30 October 2009

Chameleon loses its camouflage

Kevin Rudd's major immigration bungle—the so-called "Indonesian Solution", which really should be called the Indonesian Fiasco—exposes his phoniness. Such is his mastery of delivering spin over the 24-hour media cycle and contempt for the average voter that he masquerades as an economic conservative, environmentalist, humanitarian and Christian socialist, depending on which voters he wants to con in the message that he is conveying. He makes extraordinary and incoherent ideological shifts not just between press releases, but between sentences within the same speech.

Rudd has spun a web of deception extending from the political left to the political right, and it has inevitably left him entangled. Julie Bishop, Deputy Opposition Leader and Shadow Minister for Foreign Affairs, asked Rudd about a newspaper report that he is offering millions of dollars to Indonesia to intercept the growing wave of asylum seekers in Indonesia:

Ms JULIE BISHOP (Curtin) (2:21 PM) —My question is to the Prime Minister. I refer the Prime Minister to the report in today's West Australian newspaper that 'Indonesia will be offered millions of dollars to intercept and house asylum seekers who attempt to make the journey to Australia', which could be paid 'as a bounty for every boat intercepted'. Will the Prime Minister inform the House whether such arrangements are under consideration and the estimated cost to Australian taxpayers?

Mr RUDD (Griffith) (Prime Minister) —I thank the Deputy Leader of the Opposition for her question, which goes to the fabric of our cooperation with Indonesia in dealing with the global challenge of people smuggling. I note that that question follows the previous question from the leader of the National Party, which pointed to the push factors which are at work, one of which is from Afghanistan and another of which is from Sri Lanka, given the recent civil war. This government has been absolutely consistent in saying that in dealing with this problem, which is a global problem, we must maximise our global cooperation with the UNHCR and resettlement countries. That is the first part of it.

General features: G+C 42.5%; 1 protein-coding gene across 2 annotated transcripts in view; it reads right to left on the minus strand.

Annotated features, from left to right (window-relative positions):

The second part of it, of course, is to employ the cooperative arrangements with Indonesia and other regional countries through the Bali process and also under the provisions which are provided for under the Lombok treaty—which I seem to recall was negotiated by those opposite, though it was ratified and concluded after this government took office. That treaty, in one of its provisions, deals with cooperation between Australia and Indonesia on people-smuggling. The President of Indonesia and I have made no secret of the fact that we intend to continue to develop a framework for further cooperation on people-smuggling. That is what we intend to do. That will mean providing additional assistance to our friends in Indonesia to help with the resettlement task and to help with all the associated functions which they might undertake in the future to assist Australia and other countries in dealing with this regional problem. There is nothing remarkable in that; it is the right thing for Australia to do. This government makes no apology whatsoever for the fact that we have a tough line on asylum seekers when it comes to dealing with the challenges of people smugglers around the world—tough but humane.

Rudd's attempt to politically escape from this policy debacle by outsourcing border protection to Indonesia is anything but tough and humane. Opposition Leader Malcolm Turnbull summed up Rudd's epic policy failure in his address to Federal Parliament:

Well, it’s time for this Prime Minister to face up to the facts; he cannot escape responsibility for the people aboard that Australian Customs vessel. He cannot refuse to answer for how his policies have led to this outcome. He says his policies are tough and humane. Tough but humane – it’s just another of the phoney formulas dreamed up by the Winston Smith wannabes in his office to create an impression with the Government’s border protection policies are something they are not.

In fact, this Government’s policies are neither tough nor humane. They are dysfunctional. They do not work. They fail to achieve the object of the policy, which is to stop the people smuggling. They have failed and they will continue to fail. And Australians know that, because they see with their own eyes how these policies are unravelling as each and every day passes.

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